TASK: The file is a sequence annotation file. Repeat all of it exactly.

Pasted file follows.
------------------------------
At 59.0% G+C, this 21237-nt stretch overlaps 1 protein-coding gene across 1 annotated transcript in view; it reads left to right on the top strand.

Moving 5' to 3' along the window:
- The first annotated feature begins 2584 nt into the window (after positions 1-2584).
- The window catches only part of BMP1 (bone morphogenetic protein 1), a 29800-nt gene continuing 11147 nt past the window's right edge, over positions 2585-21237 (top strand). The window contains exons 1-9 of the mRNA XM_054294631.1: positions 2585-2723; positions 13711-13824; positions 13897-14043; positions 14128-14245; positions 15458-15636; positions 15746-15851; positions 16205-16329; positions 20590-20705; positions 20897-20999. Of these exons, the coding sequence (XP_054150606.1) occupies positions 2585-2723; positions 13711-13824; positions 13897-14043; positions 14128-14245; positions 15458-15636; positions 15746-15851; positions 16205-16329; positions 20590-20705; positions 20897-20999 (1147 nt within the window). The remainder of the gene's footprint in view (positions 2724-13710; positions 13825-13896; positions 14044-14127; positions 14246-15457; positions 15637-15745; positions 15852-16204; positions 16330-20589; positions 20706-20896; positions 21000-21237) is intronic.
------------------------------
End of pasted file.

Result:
At 59.0% G+C, this 21237-nt stretch overlaps 1 protein-coding gene across 1 annotated transcript in view; it reads left to right on the top strand.

Moving 5' to 3' along the window:
- The first annotated feature begins 2584 nt into the window (after positions 1-2584).
- The window catches only part of BMP1 (bone morphogenetic protein 1), a 29800-nt gene continuing 11147 nt past the window's right edge, over positions 2585-21237 (top strand). The window contains exons 1-9 of the mRNA XM_054294631.1: positions 2585-2723; positions 13711-13824; positions 13897-14043; positions 14128-14245; positions 15458-15636; positions 15746-15851; positions 16205-16329; positions 20590-20705; positions 20897-20999. Of these exons, the coding sequence (XP_054150606.1) occupies positions 2585-2723; positions 13711-13824; positions 13897-14043; positions 14128-14245; positions 15458-15636; positions 15746-15851; positions 16205-16329; positions 20590-20705; positions 20897-20999 (1147 nt within the window). The remainder of the gene's footprint in view (positions 2724-13710; positions 13825-13896; positions 14044-14127; positions 14246-15457; positions 15637-15745; positions 15852-16204; positions 16330-20589; positions 20706-20896; positions 21000-21237) is intronic.